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Grapes are team players.

Although delicious unadorned, sweet, crisp grapes flaunt their virtues to an even greater degree when they're mixed with other foods.

Combine the grape's natural sugars with a few tart tomatillos for a sweet-sour fruit relish to complement smoked pork chops. Grapes also add a cool moistness to the jicama salad's crunchy snap. And the grape's natural acidity balances the sweetness in the chocolate bonbon dessert.

You'll find grapes in good supply now. Look for plump ones firmly attached to fresh, pliable stems.
Grapes with Smoked Pork Chops
 3 cups about 1 lb.) green seedless
 grapes, rinsed
1 1/2 cups (6 to 7 oz.) small tomatillos,
 husks removed, rinsed and
 cut in half
 4 smoked pork chops (about 1 3/4 lb.
 total)
 Small clusters of green seedless
 grapes


Put the 3 cups of grapes and the tomatillos in a 10- to 12-inch frying pan. Cover and cook over medium heat until grapes are soft, 10 to 15 minutes. Add pork chops and cook, uncovered, over high heat; turn chops and stir grapes occasionally. As liquid reduces, lower heat to medium; stir often until chops are lightly browned and grapes are soft and lightly browned, 12 to 18 minutes. Transfer chops to platter and spoon the grape mixture over the meat. Garnish with grape clusters. Serves 4.

Per serving: 380 caL; 29 g protein; 18 g fa t (5.6 g salt); 27 g carbo.; 2,095 mg sodium; 9 1 mg chol.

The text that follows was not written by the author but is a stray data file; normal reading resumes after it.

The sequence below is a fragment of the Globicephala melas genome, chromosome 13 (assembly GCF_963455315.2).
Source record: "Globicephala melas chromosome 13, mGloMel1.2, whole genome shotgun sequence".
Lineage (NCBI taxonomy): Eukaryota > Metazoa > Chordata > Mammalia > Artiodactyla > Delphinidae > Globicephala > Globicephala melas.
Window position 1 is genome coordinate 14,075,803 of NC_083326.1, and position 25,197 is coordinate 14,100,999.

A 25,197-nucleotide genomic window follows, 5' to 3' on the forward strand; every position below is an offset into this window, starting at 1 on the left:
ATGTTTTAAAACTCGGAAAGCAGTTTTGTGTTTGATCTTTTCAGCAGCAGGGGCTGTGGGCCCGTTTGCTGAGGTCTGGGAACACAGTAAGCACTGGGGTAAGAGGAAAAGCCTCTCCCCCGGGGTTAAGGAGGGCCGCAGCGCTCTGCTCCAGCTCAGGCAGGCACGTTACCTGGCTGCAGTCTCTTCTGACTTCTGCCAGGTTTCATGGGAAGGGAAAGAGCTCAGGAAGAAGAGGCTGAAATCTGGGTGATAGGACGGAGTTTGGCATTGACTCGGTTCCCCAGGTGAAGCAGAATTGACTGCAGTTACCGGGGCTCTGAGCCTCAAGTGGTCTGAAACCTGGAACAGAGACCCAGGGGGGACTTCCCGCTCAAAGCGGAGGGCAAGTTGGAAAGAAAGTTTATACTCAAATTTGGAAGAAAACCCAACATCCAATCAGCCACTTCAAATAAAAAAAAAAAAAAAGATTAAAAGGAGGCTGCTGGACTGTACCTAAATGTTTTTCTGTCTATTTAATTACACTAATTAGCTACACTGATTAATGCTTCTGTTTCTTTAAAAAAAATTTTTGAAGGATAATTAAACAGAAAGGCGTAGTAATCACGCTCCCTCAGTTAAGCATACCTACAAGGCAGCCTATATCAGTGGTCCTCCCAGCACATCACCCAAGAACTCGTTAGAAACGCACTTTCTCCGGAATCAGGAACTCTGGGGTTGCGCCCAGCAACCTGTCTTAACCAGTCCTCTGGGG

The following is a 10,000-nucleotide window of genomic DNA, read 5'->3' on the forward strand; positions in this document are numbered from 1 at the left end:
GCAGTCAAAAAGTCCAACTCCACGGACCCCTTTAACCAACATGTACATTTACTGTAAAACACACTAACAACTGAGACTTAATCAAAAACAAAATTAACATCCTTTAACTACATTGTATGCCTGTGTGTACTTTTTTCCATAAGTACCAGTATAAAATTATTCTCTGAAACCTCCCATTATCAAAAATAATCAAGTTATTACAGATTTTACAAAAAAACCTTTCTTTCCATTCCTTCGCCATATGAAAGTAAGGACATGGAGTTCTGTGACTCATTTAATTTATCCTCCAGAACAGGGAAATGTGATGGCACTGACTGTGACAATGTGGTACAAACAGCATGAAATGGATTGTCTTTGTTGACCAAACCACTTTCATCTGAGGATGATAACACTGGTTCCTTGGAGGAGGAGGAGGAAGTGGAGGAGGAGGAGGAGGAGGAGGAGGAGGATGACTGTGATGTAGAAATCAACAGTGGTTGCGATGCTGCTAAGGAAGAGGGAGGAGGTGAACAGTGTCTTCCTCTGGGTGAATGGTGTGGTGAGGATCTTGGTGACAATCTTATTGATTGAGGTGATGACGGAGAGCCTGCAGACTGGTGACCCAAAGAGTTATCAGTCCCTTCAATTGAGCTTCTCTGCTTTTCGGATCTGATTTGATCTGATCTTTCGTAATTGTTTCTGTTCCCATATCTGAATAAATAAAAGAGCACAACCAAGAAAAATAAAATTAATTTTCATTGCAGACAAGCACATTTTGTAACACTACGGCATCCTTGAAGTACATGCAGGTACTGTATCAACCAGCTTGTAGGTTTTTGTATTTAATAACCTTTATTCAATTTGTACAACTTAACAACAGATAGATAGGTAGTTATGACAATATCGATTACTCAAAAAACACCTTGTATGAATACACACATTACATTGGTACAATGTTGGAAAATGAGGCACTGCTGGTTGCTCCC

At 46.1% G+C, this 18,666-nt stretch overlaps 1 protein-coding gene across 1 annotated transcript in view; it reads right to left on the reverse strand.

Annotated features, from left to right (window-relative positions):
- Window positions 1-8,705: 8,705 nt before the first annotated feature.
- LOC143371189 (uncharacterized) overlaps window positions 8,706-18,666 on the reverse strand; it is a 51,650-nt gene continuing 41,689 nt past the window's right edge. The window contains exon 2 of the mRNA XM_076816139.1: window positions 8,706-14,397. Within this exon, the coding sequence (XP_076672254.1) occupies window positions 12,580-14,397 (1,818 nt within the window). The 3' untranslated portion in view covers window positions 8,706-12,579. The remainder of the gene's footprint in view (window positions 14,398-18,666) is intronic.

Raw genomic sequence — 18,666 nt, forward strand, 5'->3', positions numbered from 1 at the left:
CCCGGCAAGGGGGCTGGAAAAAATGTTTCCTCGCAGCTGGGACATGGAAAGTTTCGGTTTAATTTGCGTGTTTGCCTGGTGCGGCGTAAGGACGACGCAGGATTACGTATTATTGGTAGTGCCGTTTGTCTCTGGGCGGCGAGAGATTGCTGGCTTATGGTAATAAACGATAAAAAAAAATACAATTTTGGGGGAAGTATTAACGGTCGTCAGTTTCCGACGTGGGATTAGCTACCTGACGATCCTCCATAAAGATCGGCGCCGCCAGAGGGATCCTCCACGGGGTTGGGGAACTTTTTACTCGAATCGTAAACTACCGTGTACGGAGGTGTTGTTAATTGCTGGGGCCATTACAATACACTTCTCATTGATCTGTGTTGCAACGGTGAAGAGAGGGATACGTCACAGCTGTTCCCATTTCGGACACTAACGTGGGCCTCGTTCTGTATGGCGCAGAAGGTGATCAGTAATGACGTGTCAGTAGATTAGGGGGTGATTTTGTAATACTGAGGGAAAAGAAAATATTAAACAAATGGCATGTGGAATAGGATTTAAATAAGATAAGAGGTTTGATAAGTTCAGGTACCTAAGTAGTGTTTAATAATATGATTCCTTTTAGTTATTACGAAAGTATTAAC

Jicama and Grape Salad
 1 1/4 pounds jicama, peeled and cut into
 matchstick-size sticks (about
 4 cups)
 3/4 pound (about 2 cups) green, red, or
 black seedless grapes, rinsed
 and cut in half
 Mint dressing (recipe follows)
 Fresh mint sprigs (optional)
In a bowl, mix jicama, grapes, and mint
dressing. Pour onto a platter. Garnish
with mint sprigs. Serves 6.
Per serving: 89 cal.; 1. 7g protein; 0. 6 g fat 0. 1 g
salt), 21 g carbo.; 8.8 mg sodium; 0 mg chol.
Mint dressing. Mix 1/2 cup lime juice, 2
tablespoons chopped fresh mint leaves or I
tablespoon dry mint leaves, 2 tablespoons
water, 1 tablespoon sugar, 1/2 teaspoon
cumin seed (crushed), and fish sauce
(nuoc mam or nam pla) or salt to taste.
Chocolate Grape Bonbons
 1 cup semisweet or white chocolate
 baking chips
 2 teaspoons shortening
 2 dozen large (5 to 7 oz.) green, red,
 or black seedless grapes, rinsed
 and patted dry
1 1/2 tablespoons minced crystallized
 ginger


In the top of a double boiler, combine chocolate and shortening; place over simmering water. Stir often until chocolate is melted and smooth, about 2 minutes. Or, in a microwave oven, combine chocolate and shortening in a small microwave safe bowl. Cook on half-power (50 percent), stirring occasionally, just until chocolate is melted and smooth, 3 to 4 minutes. (If white chocolate begins to firm up and doesn't appear to melt, let cool for a few minutes, then stir until smooth.)

On a waxed paper-lined, 12- by 15-inch baking sheet, drop 1-teaspoon portions of melted chocolate about 1 1/2 inches apart. Set 1 grape on each puddle; place equal portions of ginger on chocolate. Chill until firm, at least 10 minutes or up until the next day; cover when chocolate is firm. Remove from paper and serve. Makes 24.

Per serving: 50cal.; .6g protein; 2.4g fat(O.9g sat); 6.8 g carbo.; 0.8 mg sodium; 0. 1 mg chol.
COPYRIGHT 1991 Sunset Publishing Corp.
No portion of this article can be reproduced without the express written permission from the copyright holder.
Copyright 1991 Gale, Cengage Learning. All rights reserved.

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Title Annotation:recipes
Publication:Sunset
Date:Jul 1, 1991
Words:575
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